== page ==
A SPECIAL focus on young people’s mental health is to form an important strand of the 12th Scottish Mental Health Arts Festival (SMHAF).

This year’s event also boasts its biggest ever theatre programme, including a Glasgow run for Mental, the winner of the first ever Mental Health Fringe Award.

Another highlight will be the launch of I AM, a new book of stories from transgender and non-binary people across the world, created in partnership with National Theatre of Scotland's Adam World Choir, an international digital community of transgender and non-binary people.

To mark Scotland’s Year of Young People – and in light of recent research suggesting that half of adult mental health problems begin in childhood – this year’s festival has the theme of Beginnings with a special focus on young people’s mental health.

As part of this, a brand new Youth Panel has been created to inform a series of youth-focused events and create a record of the festival through the eyes of a younger audience.

The festival is also working with Vox Liminis on KIN: Branching Out, a series of workshops with young people who have personal experience of the imprisonment of a parent or sibling. In partnership with Families Outside, this brings together a close-knit group of 14-26 year olds from across Scotland, committed to making art inspired by their lives and to opening up a conversation about family imprisonment in Scotland. It will culminate in a two-day mini festival within SMHAF.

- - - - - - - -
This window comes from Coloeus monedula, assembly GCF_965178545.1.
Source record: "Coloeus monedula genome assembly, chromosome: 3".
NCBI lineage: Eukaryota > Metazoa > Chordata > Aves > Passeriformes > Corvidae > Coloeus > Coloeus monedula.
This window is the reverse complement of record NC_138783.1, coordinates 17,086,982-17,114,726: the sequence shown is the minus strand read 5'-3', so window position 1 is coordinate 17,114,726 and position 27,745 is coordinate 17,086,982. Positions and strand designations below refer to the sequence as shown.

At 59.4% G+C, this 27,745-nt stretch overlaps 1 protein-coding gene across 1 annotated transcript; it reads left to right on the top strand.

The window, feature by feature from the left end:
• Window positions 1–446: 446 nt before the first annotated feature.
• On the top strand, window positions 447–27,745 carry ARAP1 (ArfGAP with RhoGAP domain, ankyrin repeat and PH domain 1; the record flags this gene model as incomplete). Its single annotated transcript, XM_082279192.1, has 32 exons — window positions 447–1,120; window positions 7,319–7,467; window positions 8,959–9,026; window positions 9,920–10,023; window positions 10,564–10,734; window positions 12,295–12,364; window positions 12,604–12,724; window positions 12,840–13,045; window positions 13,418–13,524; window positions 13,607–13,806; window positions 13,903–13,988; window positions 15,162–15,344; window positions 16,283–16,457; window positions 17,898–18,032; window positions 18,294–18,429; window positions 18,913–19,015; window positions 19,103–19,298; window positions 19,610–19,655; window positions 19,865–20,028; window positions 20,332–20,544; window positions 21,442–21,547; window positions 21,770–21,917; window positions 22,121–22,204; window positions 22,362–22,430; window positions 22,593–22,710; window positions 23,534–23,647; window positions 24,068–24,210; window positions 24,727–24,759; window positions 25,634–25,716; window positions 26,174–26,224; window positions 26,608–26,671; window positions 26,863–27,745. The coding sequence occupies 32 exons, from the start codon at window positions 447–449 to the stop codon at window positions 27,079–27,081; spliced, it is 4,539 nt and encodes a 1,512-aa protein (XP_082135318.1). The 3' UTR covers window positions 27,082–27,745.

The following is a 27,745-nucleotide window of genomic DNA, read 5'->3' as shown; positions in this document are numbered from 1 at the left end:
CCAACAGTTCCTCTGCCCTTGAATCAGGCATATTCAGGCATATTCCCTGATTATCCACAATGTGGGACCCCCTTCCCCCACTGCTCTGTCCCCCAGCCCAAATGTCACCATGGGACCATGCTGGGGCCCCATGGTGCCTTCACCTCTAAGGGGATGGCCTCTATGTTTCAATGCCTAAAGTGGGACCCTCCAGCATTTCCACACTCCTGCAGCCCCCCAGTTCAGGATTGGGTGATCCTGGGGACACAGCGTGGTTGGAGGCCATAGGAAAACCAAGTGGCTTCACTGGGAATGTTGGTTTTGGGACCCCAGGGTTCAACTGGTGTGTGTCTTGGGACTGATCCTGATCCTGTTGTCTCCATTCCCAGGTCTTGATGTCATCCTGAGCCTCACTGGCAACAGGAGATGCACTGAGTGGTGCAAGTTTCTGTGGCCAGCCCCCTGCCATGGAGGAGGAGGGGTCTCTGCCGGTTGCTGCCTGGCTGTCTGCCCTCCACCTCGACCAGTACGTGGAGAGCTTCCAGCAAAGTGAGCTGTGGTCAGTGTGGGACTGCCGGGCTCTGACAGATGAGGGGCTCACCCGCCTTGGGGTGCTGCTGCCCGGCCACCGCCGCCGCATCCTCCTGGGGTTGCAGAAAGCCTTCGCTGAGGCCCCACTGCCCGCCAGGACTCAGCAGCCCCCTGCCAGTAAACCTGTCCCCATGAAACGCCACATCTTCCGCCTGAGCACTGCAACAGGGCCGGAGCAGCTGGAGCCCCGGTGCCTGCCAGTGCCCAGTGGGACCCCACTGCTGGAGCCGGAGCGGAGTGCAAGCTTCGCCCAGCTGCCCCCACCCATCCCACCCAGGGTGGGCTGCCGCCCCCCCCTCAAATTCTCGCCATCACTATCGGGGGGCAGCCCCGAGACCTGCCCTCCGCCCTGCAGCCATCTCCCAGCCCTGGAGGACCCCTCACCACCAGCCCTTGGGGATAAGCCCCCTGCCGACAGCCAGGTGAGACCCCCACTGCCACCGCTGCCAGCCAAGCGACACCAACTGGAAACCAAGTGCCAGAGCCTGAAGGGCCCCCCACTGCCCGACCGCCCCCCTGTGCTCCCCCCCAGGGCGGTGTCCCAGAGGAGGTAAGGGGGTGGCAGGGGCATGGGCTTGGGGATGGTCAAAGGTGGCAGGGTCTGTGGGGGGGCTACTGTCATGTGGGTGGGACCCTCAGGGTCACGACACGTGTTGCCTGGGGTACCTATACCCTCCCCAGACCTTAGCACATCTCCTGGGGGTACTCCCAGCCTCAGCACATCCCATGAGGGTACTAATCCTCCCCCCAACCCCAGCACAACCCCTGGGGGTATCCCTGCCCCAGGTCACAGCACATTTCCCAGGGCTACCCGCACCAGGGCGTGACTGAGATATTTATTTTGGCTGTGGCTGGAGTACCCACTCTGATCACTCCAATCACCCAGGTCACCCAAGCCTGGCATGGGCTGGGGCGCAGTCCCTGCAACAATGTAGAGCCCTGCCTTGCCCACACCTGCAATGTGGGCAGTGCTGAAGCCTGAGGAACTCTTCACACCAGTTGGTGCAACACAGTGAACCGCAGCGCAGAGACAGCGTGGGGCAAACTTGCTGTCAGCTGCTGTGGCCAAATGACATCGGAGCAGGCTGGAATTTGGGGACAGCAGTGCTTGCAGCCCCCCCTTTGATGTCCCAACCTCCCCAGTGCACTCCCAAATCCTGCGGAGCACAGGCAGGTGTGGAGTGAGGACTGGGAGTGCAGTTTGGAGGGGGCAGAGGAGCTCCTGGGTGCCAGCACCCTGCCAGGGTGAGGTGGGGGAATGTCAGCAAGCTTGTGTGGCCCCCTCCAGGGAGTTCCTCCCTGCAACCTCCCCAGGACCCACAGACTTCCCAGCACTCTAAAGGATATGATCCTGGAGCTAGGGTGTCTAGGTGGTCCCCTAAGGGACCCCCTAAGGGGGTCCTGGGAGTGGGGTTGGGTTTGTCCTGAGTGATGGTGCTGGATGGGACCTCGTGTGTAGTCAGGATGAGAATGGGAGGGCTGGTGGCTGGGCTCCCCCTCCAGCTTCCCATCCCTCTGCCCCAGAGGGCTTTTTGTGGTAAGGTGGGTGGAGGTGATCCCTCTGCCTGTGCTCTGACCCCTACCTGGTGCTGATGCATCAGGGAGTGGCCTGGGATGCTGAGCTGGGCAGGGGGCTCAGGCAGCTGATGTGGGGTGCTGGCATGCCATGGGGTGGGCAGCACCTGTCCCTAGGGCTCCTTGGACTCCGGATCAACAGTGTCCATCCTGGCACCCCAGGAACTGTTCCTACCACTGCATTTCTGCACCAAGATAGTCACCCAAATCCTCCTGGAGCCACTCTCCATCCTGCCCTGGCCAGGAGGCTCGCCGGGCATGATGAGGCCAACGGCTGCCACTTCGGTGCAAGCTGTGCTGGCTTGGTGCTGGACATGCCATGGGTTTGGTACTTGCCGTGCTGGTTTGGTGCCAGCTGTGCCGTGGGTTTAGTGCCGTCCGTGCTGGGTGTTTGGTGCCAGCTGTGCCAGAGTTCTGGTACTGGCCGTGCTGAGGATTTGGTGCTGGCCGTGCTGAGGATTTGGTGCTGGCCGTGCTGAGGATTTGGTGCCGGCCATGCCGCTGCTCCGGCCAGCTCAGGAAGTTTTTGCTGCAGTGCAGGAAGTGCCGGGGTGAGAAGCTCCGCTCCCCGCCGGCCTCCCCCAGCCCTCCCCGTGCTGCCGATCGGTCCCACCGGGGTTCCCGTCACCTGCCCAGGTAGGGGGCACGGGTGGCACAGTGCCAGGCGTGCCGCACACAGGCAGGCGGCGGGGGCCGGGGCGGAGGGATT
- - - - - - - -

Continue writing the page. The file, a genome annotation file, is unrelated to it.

INTO Film will work with existing youth film clubs across Scotland to engage in two one-day events in North and Central Scotland to watch, discuss and explore themes of mental health and “beginnings”. This will be followed with practical activities to encourage the creation of youth made content that will be collated by a professional filmmaker to create one or two films that represent the themes.

The final productions will be shared at showcase events within the respective schools as well as featuring in the SMHAF programme of screening events across the country.

Meanwhile SMHAF associate artist Emma Jayne Park will work with dancer James Fogerty in Hillhead Library for the entire month, collaborating with three Primary 5 groups from Notre Dame Primary School to create site specific dance performances inspired by books for children and young people.

“This year’s festival is a new beginning for SMHAF, with the programme moving from October to May,” said festival manager Gail Aldam. “It is also Scotland’s Year of Young People, so it felt like a perfect opportunity to explore the theme of Beginnings.”

THIS year’s theatre programme includes a four-night Glasgow run of Mental, a powerful show about what it’s like to grow up with a mother who is bipolar. There is also the premiere of Though This Be Madness, a show about new parenthood and mental illness by award-winning theatre-maker Skye Loneragan, with additional, semi-improvised daytime performances for parents with babes-in-arms.